**Update 2011-02-11**: Since the post was originally published [Microsoft has issued a hotfix](https://support.microsoft.com/kb/982927/en-us) for this issue, which is slated to be included in Windows 7 SP1.
I recently ran into a problem on my fancy new machine while trying to commit a rather large number of files into an SVN repository. The error message stated that some of the files in the .svn control directory had become corrupted and unreadable.
After Googling around a bit I came across a post on [the CollabNet issue log](http://ankhsvn.open.collab.net/issues/show_bug.cgi?id=614) which identified this as an issue with the NTFS stack on Windows 7\. This post included another link to a [Microsoft technet discussion about the issue](http://social.technet.microsoft.com/Forums/en/w7itprogeneral/thread/df935a52-a0a9-4f67-ac82-bc39e0585148).
The long and the short of it is that this is an identified issue in the NTFS implementation in all editions of Windows 7 (both 32 and 64 bit versions). The indexing service is locking files which SVN is trying to move. This only appears to be a problem with large batch transactions. Smaller ones, for me at least, have been working just fine but YMMV.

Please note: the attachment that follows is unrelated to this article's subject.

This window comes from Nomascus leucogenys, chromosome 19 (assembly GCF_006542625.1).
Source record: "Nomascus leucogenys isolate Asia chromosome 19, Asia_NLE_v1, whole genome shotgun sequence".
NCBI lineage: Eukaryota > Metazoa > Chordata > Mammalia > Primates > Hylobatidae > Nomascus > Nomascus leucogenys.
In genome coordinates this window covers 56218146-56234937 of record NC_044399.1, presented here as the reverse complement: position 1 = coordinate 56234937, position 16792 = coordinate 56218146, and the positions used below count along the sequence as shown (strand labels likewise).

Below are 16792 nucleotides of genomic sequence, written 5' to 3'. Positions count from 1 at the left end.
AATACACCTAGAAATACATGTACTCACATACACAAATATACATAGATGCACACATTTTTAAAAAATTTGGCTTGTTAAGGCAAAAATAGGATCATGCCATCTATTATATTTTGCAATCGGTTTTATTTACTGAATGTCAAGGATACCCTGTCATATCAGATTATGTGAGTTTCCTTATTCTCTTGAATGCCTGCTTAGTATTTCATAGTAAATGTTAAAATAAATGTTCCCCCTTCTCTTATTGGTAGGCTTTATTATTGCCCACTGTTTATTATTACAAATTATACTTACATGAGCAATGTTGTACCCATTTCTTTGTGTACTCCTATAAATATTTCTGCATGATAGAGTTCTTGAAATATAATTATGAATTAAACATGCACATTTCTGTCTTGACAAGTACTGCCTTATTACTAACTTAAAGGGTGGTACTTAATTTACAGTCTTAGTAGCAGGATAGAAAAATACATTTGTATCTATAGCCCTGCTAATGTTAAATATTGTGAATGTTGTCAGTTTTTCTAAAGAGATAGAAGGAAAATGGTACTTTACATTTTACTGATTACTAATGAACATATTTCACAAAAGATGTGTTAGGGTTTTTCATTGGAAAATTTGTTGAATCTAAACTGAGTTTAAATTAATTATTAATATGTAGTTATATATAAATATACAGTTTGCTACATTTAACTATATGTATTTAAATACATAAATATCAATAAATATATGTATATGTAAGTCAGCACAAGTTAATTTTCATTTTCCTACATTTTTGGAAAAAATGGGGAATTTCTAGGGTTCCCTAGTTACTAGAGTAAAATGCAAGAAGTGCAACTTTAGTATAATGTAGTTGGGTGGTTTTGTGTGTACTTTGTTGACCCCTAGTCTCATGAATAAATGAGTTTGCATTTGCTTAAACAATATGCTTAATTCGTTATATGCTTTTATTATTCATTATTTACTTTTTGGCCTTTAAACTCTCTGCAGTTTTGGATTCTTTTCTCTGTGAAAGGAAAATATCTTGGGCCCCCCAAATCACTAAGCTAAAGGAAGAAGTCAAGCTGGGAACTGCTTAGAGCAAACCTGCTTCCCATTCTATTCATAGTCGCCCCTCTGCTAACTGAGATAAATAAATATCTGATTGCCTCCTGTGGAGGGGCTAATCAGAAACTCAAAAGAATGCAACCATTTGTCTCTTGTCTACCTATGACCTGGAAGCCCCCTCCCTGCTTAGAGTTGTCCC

In case you don’t want to read the whole discussion thread, here’s the response from the NTFS team developer who responded to the community reports:
> This is a known regression in Windows 7 in the NTFS file system.Â It occurs when doing a superceding rename over a file that has an atomic oplock on it (atomic oplocks are a new feature in Windows 7).Â The indexer uses atomic oplocks which is why it helped when you disabled the indexer.Â Explorer also uses atomic oplocks which is why you are still seeing the issue.Â When this occurs STATUS_FILE_CORRUPT is incorrectly returned and the volume is marked “dirty” which is a signal to the system that chkdsk needs to be run.Â No actual corruption has occured.
> Neal Christiansen
> NTFS Development Lead
The identified workaround for this issue is to stop the indexing service. If you don’t use search very often you can disable it. If you do, you can just stop the service and allow it to restart the next time you restart Windows.
The next trick, of course, is finding the indexing service. In Windows 7 the service has been renamed “Windows Search”. It serves essentially the same functions as the old “Indexing Service”.
There have been some reports that this issue affects Windows Vista as well, but I don’t have a Vista machine to test with.